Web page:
Lit Crawl is Seattle, WA’s biggest and baddest annual event of poetry and prose readings. With 15 venues, 35 readings, and 5 phases, Lit Crawl is a massive uplift of local voices and art, as well as the perfect niche for a literary nerd. We went to the first four phases, and were blown away by the showcase of talent. In case you missed eNotes live documenting the event on our Instagram, we’ve recapped some highlights.
First up was the Poetry Northwest reading in downtown Seattle at a place called Folio: The Seattle Athenaeum. Folio is housed in the same building as the YMCA Central Branch Building; as poet Jane Wong mentioned, you could smell the chlorine of the YMCA pool from the small library we were in. This aquatic touch was fitting, because the president of the Seattle Cephalopod Appreciation Society and my former professor, Sierra Nelson, read first. Then Megan Snyder-Camp read her nature-filled prose poetry, followed by a reading by Jane Wong, author of the poetry collection Over Pour.
We hopped on the light rail and made our way over for Phase 2 at the next venue, Vermillion—a bar that doubles as an arcade and art gallery (score!). This reading was hosted by Natasha Marin, creator of the Reparations Project, which encourages white people to support people of color in their communities. This reading featured a number of emotionally provocative, local poets, including Robert Lashley, Imani Sims, Anastacia Renee, Quenton Baker, Sakara Remmu, and Andy Yun. Even though the room was PACKED (most audience members could barely see the performers) their voices were powerful enough to keep the audience engaged. The performers focused a lot on themes of being a person of color in American systems and breaking down white fragility and guilt.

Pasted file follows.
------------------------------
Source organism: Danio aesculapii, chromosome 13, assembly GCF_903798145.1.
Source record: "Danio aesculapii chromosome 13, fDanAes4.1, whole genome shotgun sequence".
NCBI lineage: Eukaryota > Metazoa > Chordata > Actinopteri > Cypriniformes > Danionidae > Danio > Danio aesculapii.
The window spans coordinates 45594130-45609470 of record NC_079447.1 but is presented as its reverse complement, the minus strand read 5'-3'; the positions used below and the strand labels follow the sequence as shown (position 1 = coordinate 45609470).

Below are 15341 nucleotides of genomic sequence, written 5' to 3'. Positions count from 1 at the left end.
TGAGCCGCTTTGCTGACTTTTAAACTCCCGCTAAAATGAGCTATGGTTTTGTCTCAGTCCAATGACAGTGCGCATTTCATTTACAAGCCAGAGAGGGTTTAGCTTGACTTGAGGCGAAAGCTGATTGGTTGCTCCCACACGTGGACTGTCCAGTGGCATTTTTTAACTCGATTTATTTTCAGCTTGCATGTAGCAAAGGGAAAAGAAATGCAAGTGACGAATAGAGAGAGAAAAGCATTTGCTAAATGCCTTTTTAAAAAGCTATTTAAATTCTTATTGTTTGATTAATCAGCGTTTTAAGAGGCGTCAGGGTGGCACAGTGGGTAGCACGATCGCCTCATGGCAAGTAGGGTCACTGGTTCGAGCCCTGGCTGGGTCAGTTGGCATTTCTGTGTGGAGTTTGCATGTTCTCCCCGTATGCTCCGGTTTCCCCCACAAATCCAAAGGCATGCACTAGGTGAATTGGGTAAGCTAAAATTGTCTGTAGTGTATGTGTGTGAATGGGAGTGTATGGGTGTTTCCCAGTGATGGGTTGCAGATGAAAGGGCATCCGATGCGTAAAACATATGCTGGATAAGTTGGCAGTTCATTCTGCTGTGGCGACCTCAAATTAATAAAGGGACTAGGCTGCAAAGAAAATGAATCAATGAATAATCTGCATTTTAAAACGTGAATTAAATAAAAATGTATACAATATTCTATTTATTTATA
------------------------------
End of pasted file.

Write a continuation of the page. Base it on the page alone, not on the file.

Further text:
For Phase 3 we walked a block away to the Cheap Beer and Prose series of Lit Crawl. Cheap Beer and Prose is often done at Hugo House, but this time it was held at the Velocity DanceCenter. Jean Burnet, Jessica Mooney, and Neal Thompson, read from their short story collections and memoirs while the hilarious Jeanine Walker hosted.
For the final phase (for us) we went back to Vermillion Art Gallery and Bar and saw Steph Kesey present her series Hey There, Macaroni to an audience for the first time. The series went through the phases of love and rejection by means of animated macaroni GIFs. It was an eye-opening and genuine collection that was originally meant as an act of love for her close friend’s experiences with love and loss. Kesey plans to drop her macaroni GIFs for the whole world to enjoy on January 1 (follow her progress on Instagram).
Did you attend this year’s Seattle Lit Crawl? We’d love to hear your experiences in the comments below!